We borrowed a long serving table from my parents, ran an extension cord from the outside socket and used a power strip to plug them all in. We asked everyone who was participating to bring a crock-pot if they could, but we had those 2 reserve, smaller ones if needed. It worked out great!
Let’s get real, chili is tough on the stomach and the colon. It’s so hardy and filling that it will sit there in your stomach and not move for hours. You definitely need some greens to counterbalance that.
Serve a big bowl of salad with lots of different vegetables. Anything you didn’t use in the salad can be put out on a serving tray with some light dip. Broccoli, celery, baby carrots and cucumbers all look and taste great on a snack tray; and it’s quick to prepare.
Fit the entertainment to the venue and the crowd. Since our event was being hosted outdoors close to Halloween, we setup a TV and DVD player near the crock-pot station. We played nothing but horror movies! This would have worked great, but the TV was too far away from the seating area. It ended up being more like background noise than an activity. Although it did prove to be useful, every now and again we’d hear a loud, blood curdling scream; we’d look around at each other confused, realize it was the TV and laugh. In hindsight, we should have set up at least one more activity. Here are a few outdoor games that you can set up for your cook-off:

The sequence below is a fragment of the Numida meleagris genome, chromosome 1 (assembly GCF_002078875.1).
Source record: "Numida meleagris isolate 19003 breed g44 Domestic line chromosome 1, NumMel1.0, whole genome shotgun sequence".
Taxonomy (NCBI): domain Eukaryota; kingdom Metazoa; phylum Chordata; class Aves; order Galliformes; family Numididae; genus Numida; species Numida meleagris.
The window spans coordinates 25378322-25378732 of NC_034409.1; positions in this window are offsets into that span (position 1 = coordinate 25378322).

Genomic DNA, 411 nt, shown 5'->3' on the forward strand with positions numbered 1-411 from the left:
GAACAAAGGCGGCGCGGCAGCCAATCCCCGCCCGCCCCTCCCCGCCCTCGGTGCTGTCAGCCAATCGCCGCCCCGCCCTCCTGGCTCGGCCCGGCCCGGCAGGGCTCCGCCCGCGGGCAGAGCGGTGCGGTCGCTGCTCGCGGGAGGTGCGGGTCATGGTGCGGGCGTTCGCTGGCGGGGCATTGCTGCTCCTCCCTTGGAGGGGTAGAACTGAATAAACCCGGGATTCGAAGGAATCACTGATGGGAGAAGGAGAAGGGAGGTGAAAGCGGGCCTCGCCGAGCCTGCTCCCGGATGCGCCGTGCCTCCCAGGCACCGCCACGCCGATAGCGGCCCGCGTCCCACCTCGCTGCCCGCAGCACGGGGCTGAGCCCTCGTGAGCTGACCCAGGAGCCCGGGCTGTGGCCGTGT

And of course there’s always…
Beer is a great way to lube a social situation. We kept a cooler full of Bud Light – inexpensive and most people will drink it. Beer will help break the ice and get your guests talking to each other. And if you want a more legitimate reason than to get people tipsy: beer will enhance the flavor of the chili.
(Optional) Hot Dogs, Sausages and Cornbread
To really kick it up a notch: throw some hot dogs and sausages on the grill. This will give your guests the opportunity to make chili dogs, which are fan-freaking-tastic. We did this (along with grilling up some green peppers and onions) and it was delicious. Cornbread is an easy side to make and goes great with chili. We used the packaged mix, it was simple and required a total of 30 minutes.